>So you’re packing and moving to Europe? Pack a suitcase of over-the-counter drugs to bring with you. Not that Europe doesn’t have excellent drugs to go with their excellent health care — it’s just that you won’t know what any of them are, and you can’t browse the drugstore aisles with your limited language skills because you can’t buy any drugs off the shelf here. Not even aspirin. For any and all pharmaceuticals, you go to the apothecary (here, Apotheke), where you have to ask a kind and informed professional for assistance. With a line of customers behind you, listening out of boredom. How comfortable do you feel explaining, in your new not-yet-mastered language, your intimate minor medical problems to a room full of strangers? When they snap out of their standing-in-line reveries, hearing you struggle to communicate to the nice young pharmacist exactly what your problem is (be it fever, skin rash somewhere, hemorrhoids, contraceptive foam), will they snicker at you? Will they go home and tell their family over dinner about that ridiculous Ausländer in line today at the Apotheke?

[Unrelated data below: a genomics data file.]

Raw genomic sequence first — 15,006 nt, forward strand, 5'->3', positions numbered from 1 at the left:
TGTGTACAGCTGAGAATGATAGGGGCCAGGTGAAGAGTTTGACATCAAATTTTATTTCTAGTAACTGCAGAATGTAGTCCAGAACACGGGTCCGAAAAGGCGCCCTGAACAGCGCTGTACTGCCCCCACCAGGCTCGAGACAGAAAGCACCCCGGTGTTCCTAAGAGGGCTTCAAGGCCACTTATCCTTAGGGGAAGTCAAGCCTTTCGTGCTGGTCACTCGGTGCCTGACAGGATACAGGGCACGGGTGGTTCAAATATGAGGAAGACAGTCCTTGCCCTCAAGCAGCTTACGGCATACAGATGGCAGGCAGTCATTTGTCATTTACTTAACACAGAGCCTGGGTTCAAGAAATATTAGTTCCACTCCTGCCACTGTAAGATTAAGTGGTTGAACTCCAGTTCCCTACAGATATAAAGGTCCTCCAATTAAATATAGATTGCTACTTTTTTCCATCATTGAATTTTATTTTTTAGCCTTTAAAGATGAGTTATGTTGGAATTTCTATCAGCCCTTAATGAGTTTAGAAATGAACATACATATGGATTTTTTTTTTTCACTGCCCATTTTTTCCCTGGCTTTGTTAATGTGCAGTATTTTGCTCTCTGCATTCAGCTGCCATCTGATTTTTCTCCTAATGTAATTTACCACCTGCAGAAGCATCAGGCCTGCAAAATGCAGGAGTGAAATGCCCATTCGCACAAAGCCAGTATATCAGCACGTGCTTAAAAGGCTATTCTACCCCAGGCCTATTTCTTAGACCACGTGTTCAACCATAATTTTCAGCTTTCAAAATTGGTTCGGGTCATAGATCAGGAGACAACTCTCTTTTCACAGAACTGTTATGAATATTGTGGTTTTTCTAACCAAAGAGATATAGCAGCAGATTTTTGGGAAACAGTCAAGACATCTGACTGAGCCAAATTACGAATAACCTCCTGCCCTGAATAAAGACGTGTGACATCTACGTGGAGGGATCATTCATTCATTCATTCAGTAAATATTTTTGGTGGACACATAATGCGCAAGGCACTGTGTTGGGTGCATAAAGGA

And that brings me to another important part of living in a foreign country. You will make a fool of yourself. You will misunderstand people, make big mistakes, put off important things because you don’t know how to handle them, be forced to rely on the help of others for many, many things, until you get a handle on the language, the local customs and the system. Don’t worry about it, that’s just the way it is. Let it happen, and learn to laugh at yourself.
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